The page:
New York gubernatorial candidates prepare to debate – all seven of them

Amanda Carey Contributor
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Tonight at 7 p.m., New York Attorney General and Democratic candidate for governor Andrew Cuomo will debate “angry as hell” Republican candidate Carl Paladino — and Charles Barron of the Freedom Party, and Kristin Davis of the Anti-Prohibition Party, and Howie Hawkins of the Green Party, and Warren Redlich of the Libertarian Party, and even Jimmy McMillan of the Rent Is Too Damn High Party.

In the first and only debate of the campaign, being held just two weeks before the midterm elections, all seven major and third-party candidates will face off at Hofstra University on Long Island.

No stranger to the media, “Madam” Kristin Davis grabbed headlines in 2008 after she admitted to supplying then-Democratic Governor Elliott Spitzer with call girls. As a result, Spitzer resigned from office and Davis spent four months in jail.

But ex-convicts can run for governor, too, and according to Davis campaign advisor Roger Stone, the candidate is spending the day “consulting Von Mises and Hayek, getting her nails done, leafing through the New York State budget, and playing with her cat – whose name is Barry Goldwater.”

She even went on a six-mile run this morning.

Davis’ platform consists mainly of calling for the legalization of marijuana, prostitution, gambling, and gay marriage.

Thus far, the governor’s race has revolved primarily around the back-and-forth between Cuomo and Paladino, who won a surprise victory September 14 when he defeated presumed GOP nominee Rick Lazio in the Republican primary. Since then, Paladino’s campaign tactics have included sending out mailers depicting Cuomo in the shower covered in grime and publishing a letter challenging Cuomo’s manhood for not accepting a debate challenge immediately after the primary.

The latest in the TV ad war between the two candidates features a Cuomo ad telling viewers that Paladino would deny rights to victims of rape and incest. The ad states that Paladino would make women “victims a second time. You would have fewer rights, not more.”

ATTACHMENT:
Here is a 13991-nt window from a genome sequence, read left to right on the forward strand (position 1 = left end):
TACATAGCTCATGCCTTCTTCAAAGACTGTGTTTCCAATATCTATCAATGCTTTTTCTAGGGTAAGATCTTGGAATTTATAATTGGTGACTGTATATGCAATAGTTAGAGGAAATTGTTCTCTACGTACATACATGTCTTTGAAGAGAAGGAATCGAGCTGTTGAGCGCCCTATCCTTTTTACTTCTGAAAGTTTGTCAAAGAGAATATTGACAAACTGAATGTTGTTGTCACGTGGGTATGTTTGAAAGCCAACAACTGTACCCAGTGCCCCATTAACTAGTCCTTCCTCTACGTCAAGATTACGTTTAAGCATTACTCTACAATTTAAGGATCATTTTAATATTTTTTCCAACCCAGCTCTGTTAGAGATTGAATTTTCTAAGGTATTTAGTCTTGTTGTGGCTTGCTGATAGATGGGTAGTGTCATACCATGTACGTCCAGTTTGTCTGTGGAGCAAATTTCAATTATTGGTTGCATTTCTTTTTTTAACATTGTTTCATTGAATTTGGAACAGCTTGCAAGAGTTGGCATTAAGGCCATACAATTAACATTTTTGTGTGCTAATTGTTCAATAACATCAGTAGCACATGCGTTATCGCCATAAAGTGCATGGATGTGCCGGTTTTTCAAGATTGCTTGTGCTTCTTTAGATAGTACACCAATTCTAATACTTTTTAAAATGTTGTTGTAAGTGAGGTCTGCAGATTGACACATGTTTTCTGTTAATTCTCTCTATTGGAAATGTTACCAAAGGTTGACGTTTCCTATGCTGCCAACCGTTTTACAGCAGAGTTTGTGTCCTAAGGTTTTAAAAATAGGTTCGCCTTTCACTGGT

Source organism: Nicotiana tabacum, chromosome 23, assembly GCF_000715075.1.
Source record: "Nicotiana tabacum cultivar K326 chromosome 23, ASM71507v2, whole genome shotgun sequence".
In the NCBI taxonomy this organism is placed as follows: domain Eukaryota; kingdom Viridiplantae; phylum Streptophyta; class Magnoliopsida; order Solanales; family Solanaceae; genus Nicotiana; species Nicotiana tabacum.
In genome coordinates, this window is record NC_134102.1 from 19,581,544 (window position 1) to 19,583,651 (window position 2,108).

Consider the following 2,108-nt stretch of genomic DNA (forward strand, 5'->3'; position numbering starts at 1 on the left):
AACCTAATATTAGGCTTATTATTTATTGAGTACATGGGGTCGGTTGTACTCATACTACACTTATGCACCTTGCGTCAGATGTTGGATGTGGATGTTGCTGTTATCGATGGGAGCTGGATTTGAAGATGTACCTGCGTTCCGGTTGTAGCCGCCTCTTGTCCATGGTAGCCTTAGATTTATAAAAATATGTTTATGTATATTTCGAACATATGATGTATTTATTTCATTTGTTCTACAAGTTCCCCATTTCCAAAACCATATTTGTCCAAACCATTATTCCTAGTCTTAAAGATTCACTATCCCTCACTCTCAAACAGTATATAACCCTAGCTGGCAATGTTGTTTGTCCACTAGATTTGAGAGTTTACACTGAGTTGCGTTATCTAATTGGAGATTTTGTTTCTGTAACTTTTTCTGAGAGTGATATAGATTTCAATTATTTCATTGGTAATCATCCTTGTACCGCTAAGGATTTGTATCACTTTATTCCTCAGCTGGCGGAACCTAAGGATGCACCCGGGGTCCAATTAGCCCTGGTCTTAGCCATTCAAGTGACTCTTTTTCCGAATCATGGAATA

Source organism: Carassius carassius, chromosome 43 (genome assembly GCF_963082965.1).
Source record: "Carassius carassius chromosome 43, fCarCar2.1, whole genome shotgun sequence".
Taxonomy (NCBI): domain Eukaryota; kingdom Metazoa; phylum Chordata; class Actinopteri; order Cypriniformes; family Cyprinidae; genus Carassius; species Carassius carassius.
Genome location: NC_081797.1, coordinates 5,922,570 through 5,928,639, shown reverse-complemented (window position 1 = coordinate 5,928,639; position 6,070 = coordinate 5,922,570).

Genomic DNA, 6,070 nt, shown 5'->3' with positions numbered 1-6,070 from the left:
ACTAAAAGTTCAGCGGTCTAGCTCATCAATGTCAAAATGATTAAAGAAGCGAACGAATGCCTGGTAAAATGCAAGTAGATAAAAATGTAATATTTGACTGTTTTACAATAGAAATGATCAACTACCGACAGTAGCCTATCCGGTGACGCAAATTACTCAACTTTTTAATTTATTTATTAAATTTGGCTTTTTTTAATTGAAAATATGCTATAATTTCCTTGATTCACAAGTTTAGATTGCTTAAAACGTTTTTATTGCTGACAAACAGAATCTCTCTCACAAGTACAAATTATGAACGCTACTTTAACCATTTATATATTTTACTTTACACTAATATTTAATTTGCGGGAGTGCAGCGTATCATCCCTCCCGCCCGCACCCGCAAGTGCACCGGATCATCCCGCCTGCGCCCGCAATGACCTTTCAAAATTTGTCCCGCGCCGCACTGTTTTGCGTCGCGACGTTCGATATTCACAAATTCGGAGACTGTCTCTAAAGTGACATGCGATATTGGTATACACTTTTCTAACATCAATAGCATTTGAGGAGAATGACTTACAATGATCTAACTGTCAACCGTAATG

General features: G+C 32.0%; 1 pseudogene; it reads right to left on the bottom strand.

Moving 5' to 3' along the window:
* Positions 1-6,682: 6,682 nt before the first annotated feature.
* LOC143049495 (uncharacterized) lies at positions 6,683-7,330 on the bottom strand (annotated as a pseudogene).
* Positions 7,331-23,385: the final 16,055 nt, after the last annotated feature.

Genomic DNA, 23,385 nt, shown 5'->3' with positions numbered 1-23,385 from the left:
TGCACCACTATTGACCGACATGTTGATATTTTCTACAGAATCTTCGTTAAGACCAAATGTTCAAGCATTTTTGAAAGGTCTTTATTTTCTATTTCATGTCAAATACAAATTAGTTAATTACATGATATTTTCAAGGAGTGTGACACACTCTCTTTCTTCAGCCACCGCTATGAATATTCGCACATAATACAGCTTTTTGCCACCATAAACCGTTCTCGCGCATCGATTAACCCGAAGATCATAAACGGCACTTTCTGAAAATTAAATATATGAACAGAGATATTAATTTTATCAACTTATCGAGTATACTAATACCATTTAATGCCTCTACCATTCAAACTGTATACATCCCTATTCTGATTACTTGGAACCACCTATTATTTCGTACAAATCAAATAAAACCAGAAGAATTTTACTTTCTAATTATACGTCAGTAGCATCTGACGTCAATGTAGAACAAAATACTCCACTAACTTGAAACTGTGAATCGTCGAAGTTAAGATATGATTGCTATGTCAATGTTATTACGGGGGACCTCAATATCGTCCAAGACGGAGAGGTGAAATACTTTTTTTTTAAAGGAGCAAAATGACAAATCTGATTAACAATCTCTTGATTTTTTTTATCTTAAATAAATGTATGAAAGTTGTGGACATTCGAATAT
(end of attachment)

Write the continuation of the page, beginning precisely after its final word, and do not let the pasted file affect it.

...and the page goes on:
Paladino responded by releasing a “behind the scenes” ad that depicts him as a thoughtful, caring candidate who is “in constant contact with Joe Citizen out there – Joe and Josephine Citizen.”

Paladino’s campaign has also taken center stage in the last month with incidents that have drawn national attention. On September 29, Paladino got into a public fight with New York Post reporter Fred Dicker, alleging that the Post sent a photographer to take pictures of his daughter.

Then, in a speech to Jewish rabbis on October 10, Paladino said he didn’t want children to be “brainwashed into thinking that homosexuality” is acceptable.

Despite these widely criticized incidents, the real heat during the debate is expected to be directed at Cuomo, who is the clear frontrunner. The latest New York Times poll has him at 59 percent, compared to Paladino’s 24 percent. Cuomo was also endorsed by the New York Post.

But Cuomo still has the challenge of defending Democratic policies that are extremely unpopular this election season.
Among the other candidates participating in Monday night’s debate is Charles Barron, who created the Freedom Party so he could run for governor. His run is premised on the contention that it would be “scary” if every major statewide office is held by a white man. The crux of Barron’s platform is his war on poverty, increased regulations for corporations, and a progressive tax system.

No stranger to politics, this is Howie Hawkins’ fourth time running for elected office on the Green Party ticket. Campaigning on the promise to stand up for Main Street, Hawkins is a strong believer in restoring a strong, progressive tax system and establishing a state bank to invest in green technology.

His candidacy is also supported by the state Socialist Party.

The Libertarian candidate – Warren Redlich – is campaigning as the only candidate who would cap corporate pay and pensions, eliminate state agencies, and cut spending. Redlich is also no stranger to politics, working with Ron Paul’s presidential campaign in 2008 to get him on the ballot in New York.

The only single-issue candidate is Jimmy McMillan, who created the Rent is Just Too Damn High Party. McMillian is focusing solely on the issue of high rent, declaring on his website that “there is nothing else to talk about.” He even wrote a “Tenant Bill of Rights”.

Despite the full stage, the candidates the majority of viewers will be paying attention to are Paladino and Cuomo. So far, both campaigns have largely been devoid of meaningful policy discussions. Thus, Monday night’s debate will be New Yorkers’ first real introduction to the policy differences between the two major candidates.

All eyes and ears, of course, will also be watching to see if Paladino makes another scandalous gaffe — that, and whether the calm and cool (and more experienced) Cuomo will be able to remain calm and cool under Paladino’s pressure.